He had every right to be miffed. He was a fine writer and a fine editor, owner of a vast and ever-expanding vocabulary. Not once in his 86 years did I see him stumped when asked to define or spell a word. He was a big fan of Strunk and White’s The Elements of Style, and he shared their belief that a person’s style of speaking and writing is an accurate barometer of that person’s intelligence and worth. As E.B. White put it, “Style takes its final shape more from attitudes of mind than from principles of composition. This moral observation would have no place in a rule book were it not that style is the writer, and therefore what a man is, rather than what he knows, will at last determine his style.”
My father shared Flaubert’s belief that there is a right word for every situation, there are a great many wrong ones, and sometimes there is one perfect word. I can still remember the night in high school when I finished typing up a 17-page paper on my latest passion, Albert Camus. It was due the next morning, and I took it downstairs to present it to my father, terribly proud of myself. He read the opening sentence and immediately reached for the Cross pen in his shirt pocket. I looked on, aghast, as he circled a word in ink. He read the sentence aloud: “Before his premature death in a car crash in 1960 at the age of 46, Albert Camus had cemented his reputation as one of the most influential writers of the 20th century.” Then my father said, “The word premature usually refers to a birth that takes place before the baby is ready. Untimely is the word you want if you’re referring to a man’s death at a relatively early age. Or possibly inopportune.” He continued to carve up my paper with ink marks, then sent me back upstairs to rework it. I spent most of the night editing and retyping the mess. Of course I got an A+ for the paper. Far more important, I’ve never forgotten the difference between premature and untimely.
My father’s insistence on precision and Strunk and White’s emphasis on the importance of style are not the same as advocating slavish adherence to rules. Quite the opposite. While The Elements of Style contains many rules, in the end the thing that matters most to its authors is a writer’s “ear,” the ability to distinguish writing that sounds right from writing that sounds wrong. For this reason, many writers (the great Elmore Leonard among them) always read their stuff out loud to find out how it sounds. If it sounds awkward or clunky, it gets rewritten because good writing is music made of ink. To this end, the wise writer knows that rules are there for bending, or ignoring. Splitting infinitives, using the passive voice, stringing together adjectives, pairing none with a plural verb, starting a sentence with a conjunction, ending a sentence with a preposition — those things are all against the rules, yet they’re in every good writer’s tool kit. The issue is knowing when and how to use them to make the writing sound right. The issue, in a word, is style.
Those words, which my father and Strunk and White would have endorsed, appear on a refrigerator magnet that came with my copy of the new fifth edition of The American Heritage Dictionary. There is also an app (a $24.99 value) that allows one free download of the entire dictionary onto an iPad, iPhone, iPod, or Android. Alas, this Luddite doesn’t own any of these devices, but it was reassuring to know that the makers of my new dictionary are prescriptivists, not technophobes.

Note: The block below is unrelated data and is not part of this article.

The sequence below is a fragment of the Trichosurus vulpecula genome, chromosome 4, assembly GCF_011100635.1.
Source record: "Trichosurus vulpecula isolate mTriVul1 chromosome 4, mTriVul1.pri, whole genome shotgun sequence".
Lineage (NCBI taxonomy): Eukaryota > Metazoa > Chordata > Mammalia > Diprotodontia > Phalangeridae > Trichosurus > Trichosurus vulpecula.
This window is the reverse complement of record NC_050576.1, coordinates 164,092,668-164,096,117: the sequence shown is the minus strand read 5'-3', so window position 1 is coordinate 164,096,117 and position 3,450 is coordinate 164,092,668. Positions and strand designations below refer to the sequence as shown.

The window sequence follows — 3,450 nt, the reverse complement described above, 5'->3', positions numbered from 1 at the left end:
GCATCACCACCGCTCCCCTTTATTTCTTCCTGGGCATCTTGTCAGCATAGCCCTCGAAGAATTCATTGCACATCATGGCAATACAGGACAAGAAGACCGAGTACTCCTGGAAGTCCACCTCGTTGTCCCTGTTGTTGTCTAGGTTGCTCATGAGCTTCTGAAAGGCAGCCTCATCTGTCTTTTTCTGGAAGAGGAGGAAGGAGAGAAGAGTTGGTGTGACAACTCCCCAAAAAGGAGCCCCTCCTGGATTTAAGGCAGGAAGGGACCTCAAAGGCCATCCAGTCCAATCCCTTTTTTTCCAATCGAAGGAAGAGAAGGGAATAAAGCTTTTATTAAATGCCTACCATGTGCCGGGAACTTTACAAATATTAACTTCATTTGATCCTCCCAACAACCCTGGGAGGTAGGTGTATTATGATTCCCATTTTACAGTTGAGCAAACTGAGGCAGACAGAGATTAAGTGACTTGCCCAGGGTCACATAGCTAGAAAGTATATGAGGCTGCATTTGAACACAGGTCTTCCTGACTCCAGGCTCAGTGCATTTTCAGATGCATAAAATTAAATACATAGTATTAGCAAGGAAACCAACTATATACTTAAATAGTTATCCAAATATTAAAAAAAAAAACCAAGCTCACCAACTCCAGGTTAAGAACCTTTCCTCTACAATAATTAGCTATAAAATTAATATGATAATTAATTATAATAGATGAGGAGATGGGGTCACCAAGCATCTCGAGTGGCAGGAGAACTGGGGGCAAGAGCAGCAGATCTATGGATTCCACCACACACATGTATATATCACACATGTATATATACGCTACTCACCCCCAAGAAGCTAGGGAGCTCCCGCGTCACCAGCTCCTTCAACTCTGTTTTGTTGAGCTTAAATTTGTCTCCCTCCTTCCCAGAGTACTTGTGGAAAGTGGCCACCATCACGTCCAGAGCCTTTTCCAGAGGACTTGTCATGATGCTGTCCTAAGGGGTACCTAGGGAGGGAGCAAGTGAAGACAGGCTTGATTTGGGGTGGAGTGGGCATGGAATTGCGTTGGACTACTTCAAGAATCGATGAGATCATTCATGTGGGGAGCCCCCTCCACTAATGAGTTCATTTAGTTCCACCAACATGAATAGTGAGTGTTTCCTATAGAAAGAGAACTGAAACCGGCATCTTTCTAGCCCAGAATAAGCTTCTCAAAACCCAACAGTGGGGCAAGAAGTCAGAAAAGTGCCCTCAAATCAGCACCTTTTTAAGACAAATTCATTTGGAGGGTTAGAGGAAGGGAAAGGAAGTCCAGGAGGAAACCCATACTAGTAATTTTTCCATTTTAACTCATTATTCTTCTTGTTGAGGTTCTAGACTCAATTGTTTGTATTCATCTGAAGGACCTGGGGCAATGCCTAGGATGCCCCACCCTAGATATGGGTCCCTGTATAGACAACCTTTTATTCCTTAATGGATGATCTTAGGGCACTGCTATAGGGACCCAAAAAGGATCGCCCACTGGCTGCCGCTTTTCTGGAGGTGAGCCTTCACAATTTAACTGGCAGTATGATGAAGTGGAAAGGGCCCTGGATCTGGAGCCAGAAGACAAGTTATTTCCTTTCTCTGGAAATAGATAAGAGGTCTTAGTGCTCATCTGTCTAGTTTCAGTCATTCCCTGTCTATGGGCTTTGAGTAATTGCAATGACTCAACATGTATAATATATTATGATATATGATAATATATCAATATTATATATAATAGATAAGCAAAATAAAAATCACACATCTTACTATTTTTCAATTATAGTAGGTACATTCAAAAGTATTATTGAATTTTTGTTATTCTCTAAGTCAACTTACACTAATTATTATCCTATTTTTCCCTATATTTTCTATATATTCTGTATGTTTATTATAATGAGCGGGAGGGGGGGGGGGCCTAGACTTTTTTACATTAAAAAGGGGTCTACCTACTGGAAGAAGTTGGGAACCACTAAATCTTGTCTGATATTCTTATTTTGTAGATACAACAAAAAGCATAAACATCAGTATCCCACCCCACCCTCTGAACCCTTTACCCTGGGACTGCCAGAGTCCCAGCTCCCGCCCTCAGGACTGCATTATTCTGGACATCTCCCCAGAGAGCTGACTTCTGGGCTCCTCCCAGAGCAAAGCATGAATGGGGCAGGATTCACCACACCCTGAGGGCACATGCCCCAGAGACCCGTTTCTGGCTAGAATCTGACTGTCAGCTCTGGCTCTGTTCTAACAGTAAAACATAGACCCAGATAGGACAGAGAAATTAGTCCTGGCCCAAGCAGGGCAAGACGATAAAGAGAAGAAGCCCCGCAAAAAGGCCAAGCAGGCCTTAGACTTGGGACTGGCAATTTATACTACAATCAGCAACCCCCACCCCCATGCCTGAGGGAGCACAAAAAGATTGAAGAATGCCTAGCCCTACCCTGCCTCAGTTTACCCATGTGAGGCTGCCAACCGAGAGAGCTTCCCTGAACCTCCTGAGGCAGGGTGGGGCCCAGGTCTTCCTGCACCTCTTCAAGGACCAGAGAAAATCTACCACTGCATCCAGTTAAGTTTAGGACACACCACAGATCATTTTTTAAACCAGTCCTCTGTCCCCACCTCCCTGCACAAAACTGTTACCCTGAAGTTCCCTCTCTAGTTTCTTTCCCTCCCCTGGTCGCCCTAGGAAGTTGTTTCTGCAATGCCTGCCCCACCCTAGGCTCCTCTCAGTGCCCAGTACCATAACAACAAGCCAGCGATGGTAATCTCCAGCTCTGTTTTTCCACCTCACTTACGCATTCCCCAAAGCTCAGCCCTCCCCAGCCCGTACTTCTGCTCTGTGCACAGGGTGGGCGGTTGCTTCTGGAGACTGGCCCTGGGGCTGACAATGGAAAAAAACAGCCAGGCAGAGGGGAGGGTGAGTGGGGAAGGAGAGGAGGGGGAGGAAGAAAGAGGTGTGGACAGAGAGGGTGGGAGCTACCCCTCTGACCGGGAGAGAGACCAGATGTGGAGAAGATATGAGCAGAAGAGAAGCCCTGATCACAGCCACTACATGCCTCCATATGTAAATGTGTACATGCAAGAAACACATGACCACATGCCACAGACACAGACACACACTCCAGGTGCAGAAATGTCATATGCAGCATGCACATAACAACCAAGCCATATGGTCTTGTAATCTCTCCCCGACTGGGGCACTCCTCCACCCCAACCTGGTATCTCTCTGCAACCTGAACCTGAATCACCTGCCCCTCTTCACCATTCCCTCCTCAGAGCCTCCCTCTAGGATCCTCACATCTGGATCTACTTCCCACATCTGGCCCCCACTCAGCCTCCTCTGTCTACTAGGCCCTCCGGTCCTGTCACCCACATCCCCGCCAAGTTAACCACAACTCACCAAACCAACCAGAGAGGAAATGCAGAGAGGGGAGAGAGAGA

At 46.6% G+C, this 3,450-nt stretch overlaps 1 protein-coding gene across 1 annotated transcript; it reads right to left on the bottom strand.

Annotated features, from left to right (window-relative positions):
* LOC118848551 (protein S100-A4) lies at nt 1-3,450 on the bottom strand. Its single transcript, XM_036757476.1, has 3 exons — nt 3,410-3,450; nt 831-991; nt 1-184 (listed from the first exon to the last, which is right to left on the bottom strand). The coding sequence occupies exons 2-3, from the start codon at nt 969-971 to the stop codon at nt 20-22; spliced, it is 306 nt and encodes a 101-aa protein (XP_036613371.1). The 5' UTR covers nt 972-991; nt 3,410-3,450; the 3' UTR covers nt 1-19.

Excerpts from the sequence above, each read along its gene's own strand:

The book itself is a thing of beauty: 2,084 pages between sturdy cream-colored covers, weighing nearly eight pounds (up from a little over five pounds for the first edition). The illustrations in the fifth edition are in color, and the word entries are in blue ink, which was jarring at first but quickly became pleasing to the eye. The new edition, like the first, contains an extensive appendix of Indo-European Roots, a sort of pre-history of English words. The Usage Notes have been expanded, and they’re augmented by lists of Synonyms, notes on Our Living Language, and Word Histories, which are breezy, informative essays about how select words evolved. Here’s a sample Word History:
The word outlaw brings to mind the cattle rustlers and gunslingers of the Wild West, but it comes from a much earlier time, when guns were not yet invented but cattle stealing was. Outlaw can be traced back to the old Norse word utlagr, “outlawed, banished,” made up of ut, “out,” and log, “law.” An utlagi (derived from utlagr) was someone outside the protection of the law. The Scandinavians, who invaded and settled in England during the 8th through 11th century, gave us the Old English word utlaga, which designated someone who because of criminal acts had to give up his property to the crown and could be killed without recrimination. The legal status of the outlaw became less severe over the course of the Middle Ages. However, the looser use of the word to designate criminals in general, which arose in Middle English, lives on in tales of the Wild West.
And here’s a note on Our Living Language:
Gung ho is one of many words that entered the English language as a result of World War II. It comes from Mandarin Chinese gonghe, the slogan of the gongye hezuoshe, the Chinese Industrial Cooperative Society. (The gong in gonghe means “work,” while he means “combine, join.”) Marine Lieutenant Colonel Evans F. Carlson (1896-1947) heard the expression and thought it was well-suited to the spirit he was trying to foster among his Marines, the famous “Carlson’s Raiders.” Carlson began to use it as a moniker for meetings in which problems were discussed and worked out, and his Marines began calling themselves the “Gung Ho Battalion.” Gung ho soon began to be used to describe any person who shows eagerness, as it still is today. Other words and expressions that entered the English language during World War II include flak, gizmo, task force, black market and hit the sack.